One year later I was invited to a reception in our honor with that same attorney general and the same staff. Gone were the animosity and distrust. Instead, there was hope for a better future working together and for our common consumers. They even asked us to work with the other banks to implement our plan. All it took was a change in vision, one infused with the hope of helping others.
Hope is a powerful strategy and will set you apart from the crowd very quickly.
Paul, who spoke of charity often, mentioning it 75 times, said in 1 Corinthians 13:13, “And now abideth faith, hope, charity, these three; but the greatest of these is charity.”[viii]
President M. Russell Ballard has taught, “[Charity] is the perfect manifestation of our faith and hope. . . . Real faith fosters hope for the future; it allows us to look beyond ourselves and our present cares. Fortified by hope, we are moved to demonstrate the pure love of Christ through daily acts of obedience and Christian service.”[ix]
Charity in the workplace simply means truly caring about the happiness and success of those around you. It means feeling compassion for your coworkers and a desire to help them feel needed and important. It means following the simple example of the Savior in going “about doing good.”[x] This requires love, and the Lord expects us to follow His example at all times, including in the workplace.
Charity is defined in the Oxford English Dictionary as “a disposition to judge leniently and hopefully of the character, aims, and destinies of others; [it is] large-heartedness.”[xi] I love that!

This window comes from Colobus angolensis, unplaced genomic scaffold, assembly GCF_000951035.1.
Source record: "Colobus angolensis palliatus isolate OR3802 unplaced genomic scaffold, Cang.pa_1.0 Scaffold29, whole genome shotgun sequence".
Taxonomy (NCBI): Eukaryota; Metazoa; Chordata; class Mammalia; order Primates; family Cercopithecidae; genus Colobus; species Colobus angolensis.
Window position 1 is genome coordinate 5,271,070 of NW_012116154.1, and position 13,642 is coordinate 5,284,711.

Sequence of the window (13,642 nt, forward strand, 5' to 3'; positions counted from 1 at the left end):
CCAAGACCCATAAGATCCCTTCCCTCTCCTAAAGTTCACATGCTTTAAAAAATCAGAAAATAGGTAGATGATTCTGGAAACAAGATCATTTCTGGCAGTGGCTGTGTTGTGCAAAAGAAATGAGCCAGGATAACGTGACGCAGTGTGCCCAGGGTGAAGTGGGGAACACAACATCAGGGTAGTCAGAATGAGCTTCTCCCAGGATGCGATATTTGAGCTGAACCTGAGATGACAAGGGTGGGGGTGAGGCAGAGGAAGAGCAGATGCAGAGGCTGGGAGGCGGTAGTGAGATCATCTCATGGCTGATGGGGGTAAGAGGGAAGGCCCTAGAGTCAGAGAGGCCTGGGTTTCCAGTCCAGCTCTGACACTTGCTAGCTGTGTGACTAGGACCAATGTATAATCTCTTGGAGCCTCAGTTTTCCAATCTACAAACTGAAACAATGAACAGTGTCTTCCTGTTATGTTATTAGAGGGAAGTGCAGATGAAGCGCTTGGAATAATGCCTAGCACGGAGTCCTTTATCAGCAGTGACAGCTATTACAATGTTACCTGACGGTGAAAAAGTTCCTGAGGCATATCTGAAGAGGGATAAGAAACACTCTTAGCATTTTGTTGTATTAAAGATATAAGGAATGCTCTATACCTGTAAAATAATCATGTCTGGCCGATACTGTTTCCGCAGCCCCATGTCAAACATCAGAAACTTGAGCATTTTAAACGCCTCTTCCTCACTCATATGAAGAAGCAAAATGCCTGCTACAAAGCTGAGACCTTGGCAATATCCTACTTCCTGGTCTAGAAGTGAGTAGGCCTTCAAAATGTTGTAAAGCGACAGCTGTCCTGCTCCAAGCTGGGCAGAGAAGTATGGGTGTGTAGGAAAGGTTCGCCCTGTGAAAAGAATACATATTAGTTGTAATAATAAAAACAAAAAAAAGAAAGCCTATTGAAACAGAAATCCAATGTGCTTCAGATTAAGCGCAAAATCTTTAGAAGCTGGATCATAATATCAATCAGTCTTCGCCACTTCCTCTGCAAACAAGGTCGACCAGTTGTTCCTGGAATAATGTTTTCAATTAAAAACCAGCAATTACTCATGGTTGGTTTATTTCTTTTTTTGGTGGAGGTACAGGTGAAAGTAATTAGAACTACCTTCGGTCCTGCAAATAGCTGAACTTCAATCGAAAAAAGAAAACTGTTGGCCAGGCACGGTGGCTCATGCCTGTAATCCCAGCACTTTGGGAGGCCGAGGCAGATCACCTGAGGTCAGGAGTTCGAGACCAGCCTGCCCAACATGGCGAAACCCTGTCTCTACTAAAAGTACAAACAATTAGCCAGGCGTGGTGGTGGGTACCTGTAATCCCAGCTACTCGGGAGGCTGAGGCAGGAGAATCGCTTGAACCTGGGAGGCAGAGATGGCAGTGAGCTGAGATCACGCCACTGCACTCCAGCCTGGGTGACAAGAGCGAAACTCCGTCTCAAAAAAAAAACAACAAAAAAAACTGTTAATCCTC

In business you will often hear that “culture eats strategy for breakfast.” That is not to diminish the importance of strategy but to elevate the importance of culture. If you have a great strategy but do not have the culture to execute, it won’t succeed.
Kim Cameron, a world-renowned professor of management and organizations at the University of Michigan, has studied business culture extensively, and here is what he has found after studying organizations across 16 industry groups (including firms such as General Electric, National City Bank, and OfficeMax).
“Three particularly important activities for promoting a positive climate include fostering compassion, forgiveness, and gratitude. . . . When leaders fostered compassionate behavior among employees, enabled forgiveness for missteps and mistakes, and encouraged frequent expressions of gratitude, organizations’ profitability, productivity, quality, innovation, customer satisfaction, and employee retention were significantly higher than in other organizations. . . . [They] were more successful in producing bottom-line results.”[xii]